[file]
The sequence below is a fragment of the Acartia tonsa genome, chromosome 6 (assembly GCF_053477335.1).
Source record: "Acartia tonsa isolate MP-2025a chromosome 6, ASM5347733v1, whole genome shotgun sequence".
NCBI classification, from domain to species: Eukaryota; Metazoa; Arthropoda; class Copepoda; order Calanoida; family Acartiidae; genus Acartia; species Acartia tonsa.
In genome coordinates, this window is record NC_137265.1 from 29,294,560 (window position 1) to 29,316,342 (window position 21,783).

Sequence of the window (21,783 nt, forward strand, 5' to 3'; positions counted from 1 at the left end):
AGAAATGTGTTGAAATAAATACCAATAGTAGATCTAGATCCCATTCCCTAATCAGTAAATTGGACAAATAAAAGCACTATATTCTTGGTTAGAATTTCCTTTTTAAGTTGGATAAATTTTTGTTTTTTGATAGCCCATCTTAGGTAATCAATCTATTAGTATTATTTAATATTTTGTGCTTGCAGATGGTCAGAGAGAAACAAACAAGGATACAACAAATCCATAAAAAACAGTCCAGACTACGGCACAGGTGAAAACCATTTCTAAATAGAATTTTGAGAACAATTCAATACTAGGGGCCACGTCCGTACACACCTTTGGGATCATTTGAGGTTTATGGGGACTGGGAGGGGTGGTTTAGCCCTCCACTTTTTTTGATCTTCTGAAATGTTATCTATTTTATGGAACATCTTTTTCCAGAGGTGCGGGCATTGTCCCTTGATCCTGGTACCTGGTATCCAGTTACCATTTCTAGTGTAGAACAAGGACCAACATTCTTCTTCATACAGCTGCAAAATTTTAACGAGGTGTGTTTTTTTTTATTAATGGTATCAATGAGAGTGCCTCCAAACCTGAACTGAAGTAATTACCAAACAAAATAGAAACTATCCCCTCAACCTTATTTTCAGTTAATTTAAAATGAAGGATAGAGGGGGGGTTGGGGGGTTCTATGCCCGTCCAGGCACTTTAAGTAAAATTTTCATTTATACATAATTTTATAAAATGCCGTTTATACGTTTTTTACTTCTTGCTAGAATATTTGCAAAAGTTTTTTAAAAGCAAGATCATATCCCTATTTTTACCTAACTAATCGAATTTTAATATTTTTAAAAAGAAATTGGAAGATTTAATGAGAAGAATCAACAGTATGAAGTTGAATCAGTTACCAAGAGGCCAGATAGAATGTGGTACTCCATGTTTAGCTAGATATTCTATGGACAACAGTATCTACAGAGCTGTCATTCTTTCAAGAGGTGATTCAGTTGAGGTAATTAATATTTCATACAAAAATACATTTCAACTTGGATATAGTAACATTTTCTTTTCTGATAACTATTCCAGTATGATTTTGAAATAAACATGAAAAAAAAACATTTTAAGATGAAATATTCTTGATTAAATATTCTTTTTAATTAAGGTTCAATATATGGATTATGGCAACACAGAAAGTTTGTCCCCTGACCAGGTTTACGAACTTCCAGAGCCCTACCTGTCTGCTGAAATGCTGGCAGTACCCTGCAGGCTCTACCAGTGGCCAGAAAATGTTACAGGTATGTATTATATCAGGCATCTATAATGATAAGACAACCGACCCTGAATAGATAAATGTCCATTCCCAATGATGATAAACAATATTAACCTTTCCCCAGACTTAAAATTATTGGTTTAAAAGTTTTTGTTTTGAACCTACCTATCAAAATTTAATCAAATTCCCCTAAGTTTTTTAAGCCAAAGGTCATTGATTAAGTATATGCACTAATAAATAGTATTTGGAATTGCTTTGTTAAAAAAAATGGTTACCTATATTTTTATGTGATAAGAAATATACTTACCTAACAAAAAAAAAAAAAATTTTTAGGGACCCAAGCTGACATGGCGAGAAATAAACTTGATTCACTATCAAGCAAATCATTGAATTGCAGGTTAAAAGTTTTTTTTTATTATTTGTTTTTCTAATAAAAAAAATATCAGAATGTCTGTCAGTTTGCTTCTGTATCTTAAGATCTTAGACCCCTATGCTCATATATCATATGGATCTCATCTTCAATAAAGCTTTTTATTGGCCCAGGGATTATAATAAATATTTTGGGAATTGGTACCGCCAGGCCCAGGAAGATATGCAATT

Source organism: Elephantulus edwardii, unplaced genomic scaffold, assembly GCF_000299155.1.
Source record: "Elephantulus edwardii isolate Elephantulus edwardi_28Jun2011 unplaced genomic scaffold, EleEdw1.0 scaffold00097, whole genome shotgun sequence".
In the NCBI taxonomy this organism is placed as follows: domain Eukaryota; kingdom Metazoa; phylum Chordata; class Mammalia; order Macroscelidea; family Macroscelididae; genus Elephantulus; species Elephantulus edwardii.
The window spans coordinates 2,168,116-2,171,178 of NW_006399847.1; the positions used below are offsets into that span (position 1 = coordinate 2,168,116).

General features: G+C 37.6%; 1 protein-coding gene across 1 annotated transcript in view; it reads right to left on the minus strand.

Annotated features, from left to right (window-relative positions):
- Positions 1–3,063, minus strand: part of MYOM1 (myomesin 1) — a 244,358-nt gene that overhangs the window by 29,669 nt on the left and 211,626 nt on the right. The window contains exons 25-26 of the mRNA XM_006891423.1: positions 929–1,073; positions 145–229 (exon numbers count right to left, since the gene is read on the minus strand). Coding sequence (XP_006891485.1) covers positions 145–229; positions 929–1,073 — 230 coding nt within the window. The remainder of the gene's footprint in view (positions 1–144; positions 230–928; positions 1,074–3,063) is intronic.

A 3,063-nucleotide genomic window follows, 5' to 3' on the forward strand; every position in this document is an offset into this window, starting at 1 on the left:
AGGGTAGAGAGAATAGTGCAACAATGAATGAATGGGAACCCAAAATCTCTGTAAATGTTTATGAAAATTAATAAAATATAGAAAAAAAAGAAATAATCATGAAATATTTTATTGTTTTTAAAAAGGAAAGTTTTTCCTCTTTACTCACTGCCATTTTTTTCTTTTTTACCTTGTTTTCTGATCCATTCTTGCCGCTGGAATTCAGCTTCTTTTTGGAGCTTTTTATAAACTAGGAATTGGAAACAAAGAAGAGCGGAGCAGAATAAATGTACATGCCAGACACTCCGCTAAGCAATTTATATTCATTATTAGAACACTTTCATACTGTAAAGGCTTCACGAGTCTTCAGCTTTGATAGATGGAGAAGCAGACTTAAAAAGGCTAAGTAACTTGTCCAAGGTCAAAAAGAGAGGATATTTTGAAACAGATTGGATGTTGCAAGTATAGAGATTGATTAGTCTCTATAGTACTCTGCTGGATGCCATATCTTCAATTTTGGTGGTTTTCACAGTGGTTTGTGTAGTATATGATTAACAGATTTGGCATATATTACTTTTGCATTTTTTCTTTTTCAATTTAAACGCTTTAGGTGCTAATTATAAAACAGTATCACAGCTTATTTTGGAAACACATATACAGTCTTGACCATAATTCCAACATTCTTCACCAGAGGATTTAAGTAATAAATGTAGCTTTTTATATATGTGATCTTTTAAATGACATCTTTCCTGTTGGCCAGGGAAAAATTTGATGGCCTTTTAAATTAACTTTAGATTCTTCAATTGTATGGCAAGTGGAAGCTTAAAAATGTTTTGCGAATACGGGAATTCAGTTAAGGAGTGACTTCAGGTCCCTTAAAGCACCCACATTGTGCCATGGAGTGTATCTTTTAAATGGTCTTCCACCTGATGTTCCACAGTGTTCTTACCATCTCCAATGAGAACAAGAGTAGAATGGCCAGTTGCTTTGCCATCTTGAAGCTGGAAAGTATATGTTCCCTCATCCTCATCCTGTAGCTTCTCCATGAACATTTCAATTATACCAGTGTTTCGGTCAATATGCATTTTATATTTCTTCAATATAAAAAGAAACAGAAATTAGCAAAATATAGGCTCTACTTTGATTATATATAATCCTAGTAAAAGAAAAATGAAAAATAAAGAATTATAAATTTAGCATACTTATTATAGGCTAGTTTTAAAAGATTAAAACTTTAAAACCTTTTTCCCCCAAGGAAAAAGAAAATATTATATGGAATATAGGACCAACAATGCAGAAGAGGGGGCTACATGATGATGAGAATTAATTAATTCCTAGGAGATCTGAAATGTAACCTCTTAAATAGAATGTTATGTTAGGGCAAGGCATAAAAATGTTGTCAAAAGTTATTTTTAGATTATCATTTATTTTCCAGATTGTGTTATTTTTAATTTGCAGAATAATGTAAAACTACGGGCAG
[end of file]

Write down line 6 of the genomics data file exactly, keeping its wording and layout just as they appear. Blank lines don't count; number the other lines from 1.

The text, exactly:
AGAAATGTGTTGAAATAAATACCAATAGTAGATCTAGATCCCATTCCCTAATCAGTAAATTGGACAAATAAAAGCACTATATTCTTGGTTAGAATTTCCTTTTTAAGTTGGATAAATTTTTGTTTTTTGATAGCCCATCTTAGGTAATCAATCTATTAGTATTATTTAATATTTTGTGCTTGCAGATGGTCAGAGAGAAACAAACAAGGATACAACAAATCCATAAAAAACAGTCCAGACTACGGCACAGGTGAAAACCATTTCTAAATAGAATTTTGAGAACAATTCAATACTAGGGGCCACGTCCGTACACACCTTTGGGATCATTTGAGGTTTATGGGGACTGGGAGGGGTGGTTTAGCCCTCCACTTTTTTTGATCTTCTGAAATGTTATCTATTTTATGGAACATCTTTTTCCAGAGGTGCGGGCATTGTCCCTTGATCCTGGTACCTGGTATCCAGTTACCATTTCTAGTGTAGAACAAGGACCAACATTCTTCTTCATACAGCTGCAAAATTTTAACGAGGTGTGTTTTTTTTTATTAATGGTATCAATGAGAGTGCCTCCAAACCTGAACTGAAGTAATTACCAAACAAAATAGAAACTATCCCCTCAACCTTATTTTCAGTTAATTTAAAATGAAGGATAGAGGGGGGGTTGGGGGGTTCTATGCCCGTCCAGGCACTTTAAGTAAAATTTTCATTTATACATAATTTTATAAAATGCCGTTTATACGTTTTTTACTTCTTGCTAGAATATTTGCAAAAGTTTTTTAAAAGCAAGATCATATCCCTATTTTTACCTAACTAATCGAATTTTAATATTTTTAAAAAGAAATTGGAAGATTTAATGAGAAGAATCAACAGTATGAAGTTGAATCAGTTACCAAGAGGCCAGATAGAATGTGGTACTCCATGTTTAGCTAGATATTCTATGGACAACAGTATCTACAGAGCTGTCATTCTTTCAAGAGGTGATTCAGTTGAGGTAATTAATATTTCATACAAAAATACATTTCAACTTGGATATAGTAACATTTTCTTTTCTGATAACTATTCCAGTATGATTTTGAAATAAACATGAAAAAAAAACATTTTAAGATGAAATATTCTTGATTAAATATTCTTTTTAATTAAGGTTCAATATATGGATTATGGCAACACAGAAAGTTTGTCCCCTGACCAGGTTTACGAACTTCCAGAGCCCTACCTGTCTGCTGAAATGCTGGCAGTACCCTGCAGGCTCTACCAGTGGCCAGAAAATGTTACAGGTATGTATTATATCAGGCATCTATAATGATAAGACAACCGACCCTGAATAGATAAATGTCCATTCCCAATGATGATAAACAATATTAACCTTTCCCCAGACTTAAAATTATTGGTTTAAAAGTTTTTGTTTTGAACCTACCTATCAAAATTTAATCAAATTCCCCTAAGTTTTTTAAGCCAAAGGTCATTGATTAAGTATATGCACTAATAAATAGTATTTGGAATTGCTTTGTTAAAAAAAATGGTTACCTATATTTTTATGTGATAAGAAATATACTTACCTAACAAAAAAAAAAAAAATTTTTAGGGACCCAAGCTGACATGGCGAGAAATAAACTTGATTCACTATCAAGCAAATCATTGAATTGCAGGTTAAAAGTTTTTTTTTATTATTTGTTTTTCTAATAAAAAAAATATCAGAATGTCTGTCAGTTTGCTTCTGTATCTTAAGATCTTAGACCCCTATGCTCATATATCATATGGATCTCATCTTCAATAAAGCTTTTTATTGGCCCAGGGATTATAATAAATATTTTGGGAATTGGTACCGCCAGGCCCAGGAAGATATGCAATT